Were some parameters more important than others, and which could be ignored if measuring, say, below a certain frequency?

Some googling took me to this Keysight application note, Specifying Calibration Standards and Kits for Keysight Vector Network Analyzers, and its terminated transmission-line one-port model for SOL (Short, Open, Load) standards:

From this model and a set of givens, Keysight has derived the application note's equation 1.4, shown below:

How do we use this equation? First, we need to look at how cal-kit standards are defined...

__Specifying a Calibration Kit's Open and Short Standards:__Keysight specifies its Open and Short cal-kit standards using the following parameters:

Open:

- C0 (Farads(e-15))
- C1 (Farads(e-27)/Hz)
- C2 (Farads(e-36)/Hz^2)
- C3 (Farads(e-45)/Hz^3)
- (Offset) Delay (Sec)
- (Offset) Loss (Gohm/Sec)
- (Offset) Zo (Ohm)

- L0 (Henries(e-12))
- L1 (Henries(e-24)/Hz)
- L2 (Henries(e-33)/Hz^2)
- L3 (Henries(e-42)/Hz^3)
- (Offset) Delay (Sec)
- (Offset) Loss (Gohm/Sec)
- (Offset) Zo (Ohm)

__Applying Equation 1.4:__Solving equation 1.4 requires calculating Γ

_{T}, Γ

_{1}, and e

^{-2γl}. Let's first look at finding Γ

_{T}.

__1. Calculating Γ__

_{T}:First, recognize that Γ

_{T}for the Open and the Short standards is calculated as follows:

For an Open standard:

Γ

_{T}= (Zopen - Zr)/(Zopen + Zr)
Zopen = -j/(2πf*(C0 + C1*f + C2*f

^{2}+ C3*f^{3}))Similarly, for a Short standard:

Γ

_{T}= (Zshort - Zr)/(Zshort + Zr)
Zshort = j2πf*(L0 + L1*f + L2*f

^{2}+ L3*f^{3})So Γ

_{T}for either the Open or the Short is easily calculated.

__2. Calculating Γ__

_{1}and e^{-2γl}:From the app note's equations, we know:

So, using the supplied-values and the formulas, above, we can calculate α

*l*, β

*l*, and Zc, from which we can then calculate γ

*l*(which we can then plug into e

^{-2γl}) and Γ

_{1}.

This, then, gives us all the values we need to solve the app note's equation 1.4.

__Simplifying the Model...__Keysight's equation 1.4 is a fairly complex equation. I was wondering...for the frequencies used, for example, by the NanoVNA (up to 900 MHz "stock" and 1500 MHz "modified"), how important are the various parameters?

That is, could we ignore some of the parameters? Simplify the model?

If we

*that we are working at frequencies in which loss is negligible (i.e. α essentially equals 0), and if we assume Zc = Zr (i.e. Γ*

__assume___{1}= 0), then equation 1.4 reduces to:

Γ

_{i}= e^{-2jβl}Γ_{T}Note that β has units of radians/meter and

*l*has units of meters. Therefore β

*l*has units of radians (of delay). And the factor of 2 in the exponent represents, from the perspective of the standard's input, a wave first traveling the distance

*l*down the line, and then its reflection traveling back that same distance, for a total travel-distance of 2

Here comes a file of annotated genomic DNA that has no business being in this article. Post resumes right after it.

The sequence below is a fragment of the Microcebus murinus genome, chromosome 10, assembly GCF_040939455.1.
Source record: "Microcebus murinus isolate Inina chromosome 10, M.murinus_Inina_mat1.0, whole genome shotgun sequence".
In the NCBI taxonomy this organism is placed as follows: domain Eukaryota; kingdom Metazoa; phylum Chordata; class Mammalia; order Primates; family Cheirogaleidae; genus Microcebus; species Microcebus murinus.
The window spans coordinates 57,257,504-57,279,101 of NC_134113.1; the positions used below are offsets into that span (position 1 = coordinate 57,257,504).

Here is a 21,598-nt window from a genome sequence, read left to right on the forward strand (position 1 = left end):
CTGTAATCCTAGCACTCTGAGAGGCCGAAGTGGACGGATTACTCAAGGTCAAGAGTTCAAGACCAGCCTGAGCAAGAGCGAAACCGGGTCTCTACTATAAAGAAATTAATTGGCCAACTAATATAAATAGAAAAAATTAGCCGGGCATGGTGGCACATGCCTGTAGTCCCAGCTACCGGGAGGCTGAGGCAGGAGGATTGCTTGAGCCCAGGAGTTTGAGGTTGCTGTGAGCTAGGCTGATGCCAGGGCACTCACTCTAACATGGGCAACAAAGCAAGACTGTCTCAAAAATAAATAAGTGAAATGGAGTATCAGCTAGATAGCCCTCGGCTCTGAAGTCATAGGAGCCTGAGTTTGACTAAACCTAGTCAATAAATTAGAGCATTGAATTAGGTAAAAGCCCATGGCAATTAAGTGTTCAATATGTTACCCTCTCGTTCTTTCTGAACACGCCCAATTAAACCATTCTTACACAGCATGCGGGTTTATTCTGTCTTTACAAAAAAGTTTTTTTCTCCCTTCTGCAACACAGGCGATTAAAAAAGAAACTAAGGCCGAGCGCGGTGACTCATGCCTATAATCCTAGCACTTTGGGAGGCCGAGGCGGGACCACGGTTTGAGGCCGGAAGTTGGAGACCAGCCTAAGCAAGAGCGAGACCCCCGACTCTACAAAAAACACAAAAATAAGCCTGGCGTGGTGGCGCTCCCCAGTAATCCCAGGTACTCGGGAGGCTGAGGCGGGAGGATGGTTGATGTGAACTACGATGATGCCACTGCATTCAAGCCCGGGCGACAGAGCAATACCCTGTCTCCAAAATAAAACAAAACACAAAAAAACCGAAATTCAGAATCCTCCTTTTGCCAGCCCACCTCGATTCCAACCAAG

*l*.

But -- the delays of SOL standards are typically defined in terms of time (e.g. picoseconds), not length. How do we convert this equation into one that is a function of time?

First, recognize that β = 2π/λ (where λ is the wavelength, in the transmission-medium, at the frequency of interest -- i.e. λ = c*VF/f, where c is the speed-of-light (m/s), VF is the Velocity Factor (unitless), and f is frequency in cycles-per-second). Thus λ's units are meters/cycle.

Making this substitution for lambda into the equation for beta, we get:

β = 2πf/(c*VF)

Now, note that if the transmission-medium's relative

*permeability*is 1, then VF = 1/√ε

_{r}, where ε

_{r}is the relative permittivity of the transmission-medium.

We can now rewrite the equation for beta as:

β = (2πf√ε

_{r})/cThus:

β

*l*= (2πf√ε_{r})*l*/cNext, note that the Keysight app note (referenced above) defines "Offset-delay" as:

offset-delay = √ε

_{r}*l*/ c (Keysight's equation 1.5)Substituting this into our equation for β

*l,*we get:

β

*l*= 2πf*(offset-delay)_{i}, expressed in terms of β

*l,*becomes (when expressed in terms of frequency and offset-delay):

Γ

_{i}= e^{-2j(2πf)*(offset_delay)}Γ_{T}So now we can calculate Γ

_{i }in terms of frequency, the specified offset-delay, and Γ

_{T}using a much simpler equation to solve than equation 1.4!

**An even Simpler Model:**In the simplified model, above, I tossed out Keysight's "Offset Loss" and "Offset Zo" parameters by assuming loss is 0 and Offset Zo equals Zr (thus Γ

_{1}= 0).

Can I simplify the model even further?

Let's assume that, for the Open model, only C0 is important at our frequencies of interest (e.g. up to 900 MHz). Thus, I'll set C1, C2, and C3 to 0.

And let's also assume that the Short model's inductance terms (L0, L1, L2, and L3) can all be set to 0 -- in other words, the actual short is modeled as an ideal short.

Now the model is

*very*simple. But have I simplified it too far?

Let's run some calculations and compare the models, using values from actual Keysight cal-kits...

__Comparing the Models:____Matlab Code to Perform the Comparisons:__

Here's my Matlab code for calculating gamma for my simplified models and for Keysight's complete ("full") model, per the equations, above.